• Emily

My First Work Experience Experience

Colourful binders

I was in the passenger seat of my friend’s car when I got the phone call telling me my application for work experience at a volunteer legal organisation had been successful. Having never received such a phone call before, the reaction I gave to the person on the other line, and the reaction my friend saw, were vastly different.

The lovely, articulate lady on the end of the line received a polite, “Thank you again for this wonderful opportunity. I look forward to working with you.” My friend who was driving saw me throwing my free arm in the air, grinning like a fool and hitting her multiple times in excitement (Note: hitting a friend while they are driving is not recommended. Safe driving here, people).

Once I hung up the phone, however, the excitement was quickly overtaken by nervousness. What would I wear? What if I got lost? What if everyone there was mean and horrible? Needless to say in the lead up to my starting date I was, in the words of Ron Burgundy, in a glass case of emotion.

My first day finally arrived, and in preparation for it I changed four times. I was also 40 minutes early and sweating like crazy (a combination of the hot weather and the fact that I sweat when I’m nervous. No judgement here please). The other work experience students arrived and we all sat making small talk in the foyer. Despite being older, more sophisticated and just generally cooler than I was, they were all incredibly lovely. We were then shepherded into a room where we met our supervisor who was also incredibly lovely (sensing a pattern here?), and so the image I had of having to work under a dictator, with stereotypically cutthroat law students to compete with, slowly disintegrated and I started to relax.

Later that day, I sat down with my supervisor and we talked about what we would be working on. The organisation I was working with focused on tenancy law and the laws surrounding rental properties, and it was at this point that I realised I was in completely over my head. I was going to be focusing on an area of the law I had never learned about, and I was expected to churn out a ton of information about it by the end of the semester. I sat there in a haze while the other students asked intelligent questions and thought about whether the window in the bathroom was big enough for me to fit through to make a stealthy escape.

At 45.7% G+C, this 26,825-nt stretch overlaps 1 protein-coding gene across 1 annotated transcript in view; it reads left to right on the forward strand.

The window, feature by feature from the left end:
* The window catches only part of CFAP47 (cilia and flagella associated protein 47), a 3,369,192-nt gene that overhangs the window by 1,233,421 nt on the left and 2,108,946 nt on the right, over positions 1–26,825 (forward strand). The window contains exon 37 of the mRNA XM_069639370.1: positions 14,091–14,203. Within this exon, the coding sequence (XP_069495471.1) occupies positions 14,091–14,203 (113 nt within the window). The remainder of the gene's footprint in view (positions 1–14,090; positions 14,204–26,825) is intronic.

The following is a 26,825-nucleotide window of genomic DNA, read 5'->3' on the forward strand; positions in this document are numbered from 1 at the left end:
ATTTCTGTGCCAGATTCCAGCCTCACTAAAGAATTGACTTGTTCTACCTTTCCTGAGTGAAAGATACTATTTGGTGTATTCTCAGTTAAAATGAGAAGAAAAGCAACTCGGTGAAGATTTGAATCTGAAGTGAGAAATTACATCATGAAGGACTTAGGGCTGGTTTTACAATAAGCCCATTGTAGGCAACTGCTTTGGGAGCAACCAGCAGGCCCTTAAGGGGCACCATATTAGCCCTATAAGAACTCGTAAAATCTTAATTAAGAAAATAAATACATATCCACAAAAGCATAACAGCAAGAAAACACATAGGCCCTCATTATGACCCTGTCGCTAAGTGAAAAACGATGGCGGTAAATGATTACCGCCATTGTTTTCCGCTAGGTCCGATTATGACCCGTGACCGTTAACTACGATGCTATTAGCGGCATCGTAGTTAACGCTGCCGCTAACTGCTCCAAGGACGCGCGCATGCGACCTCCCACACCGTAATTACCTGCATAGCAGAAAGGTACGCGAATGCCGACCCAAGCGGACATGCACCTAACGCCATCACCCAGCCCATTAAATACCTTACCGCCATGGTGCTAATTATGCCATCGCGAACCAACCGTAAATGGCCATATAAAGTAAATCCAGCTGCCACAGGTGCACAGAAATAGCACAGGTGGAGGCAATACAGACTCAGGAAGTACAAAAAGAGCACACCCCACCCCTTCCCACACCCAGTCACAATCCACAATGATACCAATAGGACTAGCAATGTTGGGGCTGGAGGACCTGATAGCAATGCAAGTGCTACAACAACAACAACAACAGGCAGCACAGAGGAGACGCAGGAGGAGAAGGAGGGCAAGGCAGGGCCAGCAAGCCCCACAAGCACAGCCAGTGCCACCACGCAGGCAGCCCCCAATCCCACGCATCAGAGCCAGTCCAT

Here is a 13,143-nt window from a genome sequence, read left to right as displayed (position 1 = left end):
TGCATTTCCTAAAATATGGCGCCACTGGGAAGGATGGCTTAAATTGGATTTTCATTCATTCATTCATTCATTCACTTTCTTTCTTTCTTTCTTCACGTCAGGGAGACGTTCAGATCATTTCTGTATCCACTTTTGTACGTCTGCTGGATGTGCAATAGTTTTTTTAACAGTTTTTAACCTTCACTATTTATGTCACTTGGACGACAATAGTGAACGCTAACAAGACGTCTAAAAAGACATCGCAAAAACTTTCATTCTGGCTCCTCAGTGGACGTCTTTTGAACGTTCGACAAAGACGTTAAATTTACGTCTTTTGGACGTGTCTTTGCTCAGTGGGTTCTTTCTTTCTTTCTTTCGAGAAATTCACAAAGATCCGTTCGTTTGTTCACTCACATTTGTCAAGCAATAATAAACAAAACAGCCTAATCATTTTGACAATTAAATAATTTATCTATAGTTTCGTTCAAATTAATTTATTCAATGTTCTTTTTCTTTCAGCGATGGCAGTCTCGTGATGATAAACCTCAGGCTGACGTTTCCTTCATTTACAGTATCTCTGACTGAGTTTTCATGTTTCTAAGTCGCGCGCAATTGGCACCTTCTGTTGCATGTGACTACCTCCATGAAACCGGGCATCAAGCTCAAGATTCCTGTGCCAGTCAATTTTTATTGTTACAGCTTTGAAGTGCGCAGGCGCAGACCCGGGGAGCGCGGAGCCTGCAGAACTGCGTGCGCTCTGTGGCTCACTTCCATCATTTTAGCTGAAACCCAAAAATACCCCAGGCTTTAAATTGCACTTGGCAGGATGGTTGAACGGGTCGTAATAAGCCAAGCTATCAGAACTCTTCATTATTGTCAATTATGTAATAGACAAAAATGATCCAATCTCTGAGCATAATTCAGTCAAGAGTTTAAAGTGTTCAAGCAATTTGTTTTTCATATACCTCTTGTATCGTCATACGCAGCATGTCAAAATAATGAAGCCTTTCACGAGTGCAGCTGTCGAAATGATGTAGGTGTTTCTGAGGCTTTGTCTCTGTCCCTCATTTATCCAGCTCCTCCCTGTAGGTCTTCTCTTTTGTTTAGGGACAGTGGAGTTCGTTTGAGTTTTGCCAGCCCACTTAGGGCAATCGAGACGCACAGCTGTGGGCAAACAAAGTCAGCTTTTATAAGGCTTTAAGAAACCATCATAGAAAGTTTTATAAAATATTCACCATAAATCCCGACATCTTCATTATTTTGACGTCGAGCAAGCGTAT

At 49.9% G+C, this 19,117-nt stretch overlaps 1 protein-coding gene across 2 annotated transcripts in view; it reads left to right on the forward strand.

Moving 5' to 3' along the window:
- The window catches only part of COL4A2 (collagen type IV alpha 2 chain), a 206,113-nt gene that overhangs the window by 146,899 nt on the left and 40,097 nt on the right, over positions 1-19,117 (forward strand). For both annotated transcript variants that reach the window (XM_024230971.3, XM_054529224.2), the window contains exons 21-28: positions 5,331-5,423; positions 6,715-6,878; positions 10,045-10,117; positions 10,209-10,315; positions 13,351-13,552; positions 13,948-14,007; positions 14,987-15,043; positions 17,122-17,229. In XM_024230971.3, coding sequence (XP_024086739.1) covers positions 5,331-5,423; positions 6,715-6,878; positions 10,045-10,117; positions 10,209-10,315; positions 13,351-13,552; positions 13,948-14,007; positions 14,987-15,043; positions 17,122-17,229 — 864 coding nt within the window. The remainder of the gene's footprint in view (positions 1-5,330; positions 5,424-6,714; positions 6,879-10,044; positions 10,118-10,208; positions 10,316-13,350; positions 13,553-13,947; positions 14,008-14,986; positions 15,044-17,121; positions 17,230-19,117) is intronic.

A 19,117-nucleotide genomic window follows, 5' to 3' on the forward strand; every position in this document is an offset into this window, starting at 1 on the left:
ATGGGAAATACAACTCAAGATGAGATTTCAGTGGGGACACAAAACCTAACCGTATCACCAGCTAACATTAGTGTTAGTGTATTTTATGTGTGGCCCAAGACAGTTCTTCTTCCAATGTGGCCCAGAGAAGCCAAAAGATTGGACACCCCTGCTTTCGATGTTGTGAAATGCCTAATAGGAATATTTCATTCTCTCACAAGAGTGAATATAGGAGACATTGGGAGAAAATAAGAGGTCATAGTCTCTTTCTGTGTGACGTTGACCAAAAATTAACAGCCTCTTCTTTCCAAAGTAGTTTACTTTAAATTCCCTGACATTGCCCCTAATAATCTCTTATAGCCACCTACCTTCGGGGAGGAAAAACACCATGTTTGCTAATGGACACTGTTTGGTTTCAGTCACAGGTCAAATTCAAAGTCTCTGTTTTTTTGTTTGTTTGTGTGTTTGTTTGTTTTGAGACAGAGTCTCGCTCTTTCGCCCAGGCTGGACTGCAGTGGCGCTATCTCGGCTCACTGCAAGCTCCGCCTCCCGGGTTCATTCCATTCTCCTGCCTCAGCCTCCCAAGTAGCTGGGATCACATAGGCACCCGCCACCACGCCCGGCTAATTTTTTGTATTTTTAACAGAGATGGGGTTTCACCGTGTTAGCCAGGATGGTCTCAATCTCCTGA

For those first few days I felt incredibly uneasy. I didn’t know what I was doing but didn’t want to ask for help in case my colleagues thought I was stupid. I felt out of my depth and out of place. Soon I realised that if I wanted to actually benefit from this experience, I would have to get over myself and move on. So I took work home, I read up on tenancy law, I started asking questions even if I thought they were stupid.

After having my mini-epiphany, work experience became so much more interesting. I was able to engage with the law, think about its implications and look at it from a perspective I had not considered before. Even better, I got to see the law as it applied to real life situations, which is something you can lose sight of when you’re sitting in a lecture theatre.

I also got to learn what it is like to work in a legal environment, which is probably one of the most important things about work experience. I loved every minute that I got to spend working on something I found myself becoming more and more passionate about, and found myself putting in even more work when I got home, simply because I wanted to learn more about it.

My first work experience experience was terrifying. It was an out-of-my-comfort zone experience. A learning experience. A growing experience. I got to be exposed to new ways of thinking, and new people who were happy to teach me all about the law. While it took a while for me to find my feet, I am so glad that I didn’t make a quick escape during those first few days.

For anyone who is looking to start work experience soon, my advice would be not to let your nerves or your fear of not being good enough get in the way of giving it a go. You won’t regret it!

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